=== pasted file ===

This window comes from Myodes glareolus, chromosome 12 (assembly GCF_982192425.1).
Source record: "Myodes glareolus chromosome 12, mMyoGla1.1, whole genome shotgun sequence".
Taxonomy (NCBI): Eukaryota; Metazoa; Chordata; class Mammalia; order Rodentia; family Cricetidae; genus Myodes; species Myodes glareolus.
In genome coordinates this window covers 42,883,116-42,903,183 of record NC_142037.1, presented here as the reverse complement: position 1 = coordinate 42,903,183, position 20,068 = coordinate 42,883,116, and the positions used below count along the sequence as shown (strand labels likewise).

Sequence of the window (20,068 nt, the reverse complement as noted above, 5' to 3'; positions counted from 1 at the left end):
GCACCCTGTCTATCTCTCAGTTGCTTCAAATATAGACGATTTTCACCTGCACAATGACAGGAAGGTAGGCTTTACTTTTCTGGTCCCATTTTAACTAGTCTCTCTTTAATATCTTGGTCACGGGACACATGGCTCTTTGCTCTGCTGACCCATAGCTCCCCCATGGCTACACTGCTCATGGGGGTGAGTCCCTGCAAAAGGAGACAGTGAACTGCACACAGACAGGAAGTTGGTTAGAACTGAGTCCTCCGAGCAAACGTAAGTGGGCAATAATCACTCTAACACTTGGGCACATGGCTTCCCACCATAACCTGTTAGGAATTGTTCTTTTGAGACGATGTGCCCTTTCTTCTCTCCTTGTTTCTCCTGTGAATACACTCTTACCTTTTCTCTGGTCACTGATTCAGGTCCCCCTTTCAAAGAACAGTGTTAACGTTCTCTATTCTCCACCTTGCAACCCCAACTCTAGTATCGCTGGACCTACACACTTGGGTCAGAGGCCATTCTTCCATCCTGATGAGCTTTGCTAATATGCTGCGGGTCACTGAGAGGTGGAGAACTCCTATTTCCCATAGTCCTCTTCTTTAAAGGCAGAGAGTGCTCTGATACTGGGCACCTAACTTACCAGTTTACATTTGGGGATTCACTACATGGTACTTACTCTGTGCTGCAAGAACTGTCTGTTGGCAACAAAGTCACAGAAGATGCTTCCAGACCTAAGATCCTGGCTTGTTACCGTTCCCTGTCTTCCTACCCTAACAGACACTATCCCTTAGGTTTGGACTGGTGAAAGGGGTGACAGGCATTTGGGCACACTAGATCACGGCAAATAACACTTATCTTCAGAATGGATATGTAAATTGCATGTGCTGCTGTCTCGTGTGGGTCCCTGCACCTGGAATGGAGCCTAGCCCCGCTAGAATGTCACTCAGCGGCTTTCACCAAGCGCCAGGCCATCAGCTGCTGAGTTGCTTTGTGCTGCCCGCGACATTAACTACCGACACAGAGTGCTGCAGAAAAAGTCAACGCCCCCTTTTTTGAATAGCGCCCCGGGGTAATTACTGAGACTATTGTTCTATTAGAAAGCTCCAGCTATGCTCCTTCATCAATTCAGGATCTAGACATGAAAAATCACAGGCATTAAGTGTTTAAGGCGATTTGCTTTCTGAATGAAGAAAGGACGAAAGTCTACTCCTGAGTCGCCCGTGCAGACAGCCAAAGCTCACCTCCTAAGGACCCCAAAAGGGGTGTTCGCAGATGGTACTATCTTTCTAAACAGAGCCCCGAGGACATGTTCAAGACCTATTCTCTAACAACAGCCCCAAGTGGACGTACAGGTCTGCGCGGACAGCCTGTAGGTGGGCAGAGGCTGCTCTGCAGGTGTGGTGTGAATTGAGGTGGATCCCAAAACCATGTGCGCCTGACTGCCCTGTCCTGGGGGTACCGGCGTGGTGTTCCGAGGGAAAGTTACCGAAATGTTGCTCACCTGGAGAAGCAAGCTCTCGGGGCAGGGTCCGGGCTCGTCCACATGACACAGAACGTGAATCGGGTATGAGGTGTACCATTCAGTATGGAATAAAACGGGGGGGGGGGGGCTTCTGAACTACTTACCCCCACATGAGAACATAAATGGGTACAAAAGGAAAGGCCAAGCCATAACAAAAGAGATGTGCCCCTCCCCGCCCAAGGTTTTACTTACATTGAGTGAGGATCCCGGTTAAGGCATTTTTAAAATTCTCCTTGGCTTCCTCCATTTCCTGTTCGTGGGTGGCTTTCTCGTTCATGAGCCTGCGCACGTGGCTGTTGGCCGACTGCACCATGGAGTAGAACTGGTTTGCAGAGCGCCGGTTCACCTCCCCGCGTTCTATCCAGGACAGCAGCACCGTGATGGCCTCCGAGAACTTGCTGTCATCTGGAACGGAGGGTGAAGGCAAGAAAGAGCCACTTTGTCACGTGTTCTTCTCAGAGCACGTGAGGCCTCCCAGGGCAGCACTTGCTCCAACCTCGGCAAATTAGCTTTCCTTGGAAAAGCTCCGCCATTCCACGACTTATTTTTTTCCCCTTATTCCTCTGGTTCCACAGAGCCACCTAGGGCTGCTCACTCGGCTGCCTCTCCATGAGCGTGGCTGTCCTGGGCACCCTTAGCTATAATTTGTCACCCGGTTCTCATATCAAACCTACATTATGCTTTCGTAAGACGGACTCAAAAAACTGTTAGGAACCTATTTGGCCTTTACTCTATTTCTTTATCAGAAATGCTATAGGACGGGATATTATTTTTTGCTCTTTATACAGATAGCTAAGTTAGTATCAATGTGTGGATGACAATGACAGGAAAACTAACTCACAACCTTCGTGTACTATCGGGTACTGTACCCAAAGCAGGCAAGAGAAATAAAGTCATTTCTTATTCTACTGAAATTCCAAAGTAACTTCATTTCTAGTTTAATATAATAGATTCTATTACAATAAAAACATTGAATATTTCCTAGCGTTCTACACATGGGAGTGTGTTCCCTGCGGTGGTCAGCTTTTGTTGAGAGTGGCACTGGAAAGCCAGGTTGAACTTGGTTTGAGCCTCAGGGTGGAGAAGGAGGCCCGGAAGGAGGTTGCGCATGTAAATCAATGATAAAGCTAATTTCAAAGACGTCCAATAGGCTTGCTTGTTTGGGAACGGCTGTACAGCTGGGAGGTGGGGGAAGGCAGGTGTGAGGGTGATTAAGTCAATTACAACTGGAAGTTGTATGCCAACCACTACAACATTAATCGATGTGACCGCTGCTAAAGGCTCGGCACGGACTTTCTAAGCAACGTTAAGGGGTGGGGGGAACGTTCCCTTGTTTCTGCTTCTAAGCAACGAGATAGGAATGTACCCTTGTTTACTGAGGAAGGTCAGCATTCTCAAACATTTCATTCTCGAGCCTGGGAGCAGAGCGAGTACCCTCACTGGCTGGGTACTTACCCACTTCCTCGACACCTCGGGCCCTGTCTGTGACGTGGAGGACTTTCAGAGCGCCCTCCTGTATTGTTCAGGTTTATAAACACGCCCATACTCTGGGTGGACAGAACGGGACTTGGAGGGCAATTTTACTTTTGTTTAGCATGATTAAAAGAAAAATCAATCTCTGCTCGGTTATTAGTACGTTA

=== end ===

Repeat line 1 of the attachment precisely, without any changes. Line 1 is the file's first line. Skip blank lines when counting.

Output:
This window comes from Myodes glareolus, chromosome 12 (assembly GCF_982192425.1).